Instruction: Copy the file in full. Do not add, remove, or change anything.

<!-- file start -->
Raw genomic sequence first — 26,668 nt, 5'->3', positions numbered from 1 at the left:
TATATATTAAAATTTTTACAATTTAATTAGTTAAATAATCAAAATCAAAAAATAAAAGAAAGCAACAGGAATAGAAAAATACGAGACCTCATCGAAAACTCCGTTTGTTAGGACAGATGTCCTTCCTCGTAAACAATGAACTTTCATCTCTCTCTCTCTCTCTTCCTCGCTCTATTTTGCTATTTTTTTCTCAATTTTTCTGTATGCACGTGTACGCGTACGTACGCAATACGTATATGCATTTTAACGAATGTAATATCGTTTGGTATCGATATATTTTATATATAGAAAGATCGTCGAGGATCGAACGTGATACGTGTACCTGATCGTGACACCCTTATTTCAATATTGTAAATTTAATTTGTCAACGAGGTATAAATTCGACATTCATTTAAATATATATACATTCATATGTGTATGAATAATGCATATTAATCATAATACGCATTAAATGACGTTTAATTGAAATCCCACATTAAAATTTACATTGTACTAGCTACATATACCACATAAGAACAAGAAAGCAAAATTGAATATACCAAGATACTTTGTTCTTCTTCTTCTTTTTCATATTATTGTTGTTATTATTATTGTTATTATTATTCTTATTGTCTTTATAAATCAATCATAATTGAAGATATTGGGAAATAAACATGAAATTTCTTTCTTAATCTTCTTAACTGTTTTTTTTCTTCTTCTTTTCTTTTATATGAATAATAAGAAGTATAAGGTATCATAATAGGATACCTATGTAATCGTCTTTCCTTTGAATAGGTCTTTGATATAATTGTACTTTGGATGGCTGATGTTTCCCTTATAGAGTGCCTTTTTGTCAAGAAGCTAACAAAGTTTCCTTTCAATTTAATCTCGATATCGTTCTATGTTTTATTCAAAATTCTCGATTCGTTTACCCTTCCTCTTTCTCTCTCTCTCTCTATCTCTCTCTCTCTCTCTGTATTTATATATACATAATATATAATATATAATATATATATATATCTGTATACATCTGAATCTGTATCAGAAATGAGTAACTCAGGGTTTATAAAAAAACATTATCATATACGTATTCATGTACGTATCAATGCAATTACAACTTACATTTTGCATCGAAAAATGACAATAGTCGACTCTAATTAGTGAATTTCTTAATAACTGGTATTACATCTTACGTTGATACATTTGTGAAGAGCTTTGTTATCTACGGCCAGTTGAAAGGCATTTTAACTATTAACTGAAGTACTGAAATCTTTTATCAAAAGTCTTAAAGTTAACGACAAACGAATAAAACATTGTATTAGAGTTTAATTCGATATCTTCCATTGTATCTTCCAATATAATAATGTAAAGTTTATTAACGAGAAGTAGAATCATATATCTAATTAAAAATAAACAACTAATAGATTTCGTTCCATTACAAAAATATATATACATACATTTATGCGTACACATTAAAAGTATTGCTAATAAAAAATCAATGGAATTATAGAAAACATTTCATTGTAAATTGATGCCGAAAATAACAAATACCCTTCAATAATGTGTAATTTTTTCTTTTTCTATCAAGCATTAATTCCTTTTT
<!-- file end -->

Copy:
Raw genomic sequence first — 26,668 nt, 5'->3', positions numbered from 1 at the left:
TATATATTAAAATTTTTACAATTTAATTAGTTAAATAATCAAAATCAAAAAATAAAAGAAAGCAACAGGAATAGAAAAATACGAGACCTCATCGAAAACTCCGTTTGTTAGGACAGATGTCCTTCCTCGTAAACAATGAACTTTCATCTCTCTCTCTCTCTCTTCCTCGCTCTATTTTGCTATTTTTTTCTCAATTTTTCTGTATGCACGTGTACGCGTACGTACGCAATACGTATATGCATTTTAACGAATGTAATATCGTTTGGTATCGATATATTTTATATATAGAAAGATCGTCGAGGATCGAACGTGATACGTGTACCTGATCGTGACACCCTTATTTCAATATTGTAAATTTAATTTGTCAACGAGGTATAAATTCGACATTCATTTAAATATATATACATTCATATGTGTATGAATAATGCATATTAATCATAATACGCATTAAATGACGTTTAATTGAAATCCCACATTAAAATTTACATTGTACTAGCTACATATACCACATAAGAACAAGAAAGCAAAATTGAATATACCAAGATACTTTGTTCTTCTTCTTCTTTTTCATATTATTGTTGTTATTATTATTGTTATTATTATTCTTATTGTCTTTATAAATCAATCATAATTGAAGATATTGGGAAATAAACATGAAATTTCTTTCTTAATCTTCTTAACTGTTTTTTTTCTTCTTCTTTTCTTTTATATGAATAATAAGAAGTATAAGGTATCATAATAGGATACCTATGTAATCGTCTTTCCTTTGAATAGGTCTTTGATATAATTGTACTTTGGATGGCTGATGTTTCCCTTATAGAGTGCCTTTTTGTCAAGAAGCTAACAAAGTTTCCTTTCAATTTAATCTCGATATCGTTCTATGTTTTATTCAAAATTCTCGATTCGTTTACCCTTCCTCTTTCTCTCTCTCTCTCTATCTCTCTCTCTCTCTCTGTATTTATATATACATAATATATAATATATAATATATATATATATCTGTATACATCTGAATCTGTATCAGAAATGAGTAACTCAGGGTTTATAAAAAAACATTATCATATACGTATTCATGTACGTATCAATGCAATTACAACTTACATTTTGCATCGAAAAATGACAATAGTCGACTCTAATTAGTGAATTTCTTAATAACTGGTATTACATCTTACGTTGATACATTTGTGAAGAGCTTTGTTATCTACGGCCAGTTGAAAGGCATTTTAACTATTAACTGAAGTACTGAAATCTTTTATCAAAAGTCTTAAAGTTAACGACAAACGAATAAAACATTGTATTAGAGTTTAATTCGATATCTTCCATTGTATCTTCCAATATAATAATGTAAAGTTTATTAACGAGAAGTAGAATCATATATCTAATTAAAAATAAACAACTAATAGATTTCGTTCCATTACAAAAATATATATACATACATTTATGCGTACACATTAAAAGTATTGCTAATAAAAAATCAATGGAATTATAGAAAACATTTCATTGTAAATTGATGCCGAAAATAACAAATACCCTTCAATAATGTGTAATTTTTTCTTTTTCTATCAAGCATTAATTCCTTTTT